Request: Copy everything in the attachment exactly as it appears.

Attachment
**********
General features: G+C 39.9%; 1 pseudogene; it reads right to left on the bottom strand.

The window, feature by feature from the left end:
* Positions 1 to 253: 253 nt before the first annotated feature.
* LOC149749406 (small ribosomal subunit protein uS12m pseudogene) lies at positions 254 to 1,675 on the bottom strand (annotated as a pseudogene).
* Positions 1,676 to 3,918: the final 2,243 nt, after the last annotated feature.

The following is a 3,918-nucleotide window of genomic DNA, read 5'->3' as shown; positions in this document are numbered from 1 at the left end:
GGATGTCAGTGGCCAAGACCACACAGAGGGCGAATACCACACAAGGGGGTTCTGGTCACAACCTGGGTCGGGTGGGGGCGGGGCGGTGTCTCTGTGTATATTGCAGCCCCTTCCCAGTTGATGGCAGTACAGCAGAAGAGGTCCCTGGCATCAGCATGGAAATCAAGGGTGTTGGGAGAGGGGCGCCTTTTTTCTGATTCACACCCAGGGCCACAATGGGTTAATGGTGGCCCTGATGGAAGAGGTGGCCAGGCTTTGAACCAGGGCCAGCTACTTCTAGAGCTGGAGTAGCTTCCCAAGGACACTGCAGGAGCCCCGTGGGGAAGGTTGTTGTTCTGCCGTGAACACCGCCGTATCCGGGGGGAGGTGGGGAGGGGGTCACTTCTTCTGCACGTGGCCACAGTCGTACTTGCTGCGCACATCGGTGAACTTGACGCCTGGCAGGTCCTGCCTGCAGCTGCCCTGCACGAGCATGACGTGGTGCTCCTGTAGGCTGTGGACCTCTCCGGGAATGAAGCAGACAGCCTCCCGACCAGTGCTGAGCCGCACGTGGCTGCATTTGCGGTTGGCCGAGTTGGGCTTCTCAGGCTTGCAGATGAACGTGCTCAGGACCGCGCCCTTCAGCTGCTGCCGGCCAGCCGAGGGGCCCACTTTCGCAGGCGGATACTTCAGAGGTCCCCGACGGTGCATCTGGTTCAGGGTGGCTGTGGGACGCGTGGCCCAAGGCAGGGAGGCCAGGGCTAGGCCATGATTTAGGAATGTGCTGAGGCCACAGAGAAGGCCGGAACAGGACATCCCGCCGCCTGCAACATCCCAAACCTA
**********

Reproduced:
General features: G+C 39.9%; 1 pseudogene; it reads right to left on the bottom strand.

The window, feature by feature from the left end:
* Positions 1 to 253: 253 nt before the first annotated feature.
* LOC149749406 (small ribosomal subunit protein uS12m pseudogene) lies at positions 254 to 1,675 on the bottom strand (annotated as a pseudogene).
* Positions 1,676 to 3,918: the final 2,243 nt, after the last annotated feature.

The following is a 3,918-nucleotide window of genomic DNA, read 5'->3' as shown; positions in this document are numbered from 1 at the left end:
GGATGTCAGTGGCCAAGACCACACAGAGGGCGAATACCACACAAGGGGGTTCTGGTCACAACCTGGGTCGGGTGGGGGCGGGGCGGTGTCTCTGTGTATATTGCAGCCCCTTCCCAGTTGATGGCAGTACAGCAGAAGAGGTCCCTGGCATCAGCATGGAAATCAAGGGTGTTGGGAGAGGGGCGCCTTTTTTCTGATTCACACCCAGGGCCACAATGGGTTAATGGTGGCCCTGATGGAAGAGGTGGCCAGGCTTTGAACCAGGGCCAGCTACTTCTAGAGCTGGAGTAGCTTCCCAAGGACACTGCAGGAGCCCCGTGGGGAAGGTTGTTGTTCTGCCGTGAACACCGCCGTATCCGGGGGGAGGTGGGGAGGGGGTCACTTCTTCTGCACGTGGCCACAGTCGTACTTGCTGCGCACATCGGTGAACTTGACGCCTGGCAGGTCCTGCCTGCAGCTGCCCTGCACGAGCATGACGTGGTGCTCCTGTAGGCTGTGGACCTCTCCGGGAATGAAGCAGACAGCCTCCCGACCAGTGCTGAGCCGCACGTGGCTGCATTTGCGGTTGGCCGAGTTGGGCTTCTCAGGCTTGCAGATGAACGTGCTCAGGACCGCGCCCTTCAGCTGCTGCCGGCCAGCCGAGGGGCCCACTTTCGCAGGCGGATACTTCAGAGGTCCCCGACGGTGCATCTGGTTCAGGGTGGCTGTGGGACGCGTGGCCCAAGGCAGGGAGGCCAGGGCTAGGCCATGATTTAGGAATGTGCTGAGGCCACAGAGAAGGCCGGAACAGGACATCCCGCCGCCTGCAACATCCCAAACCTA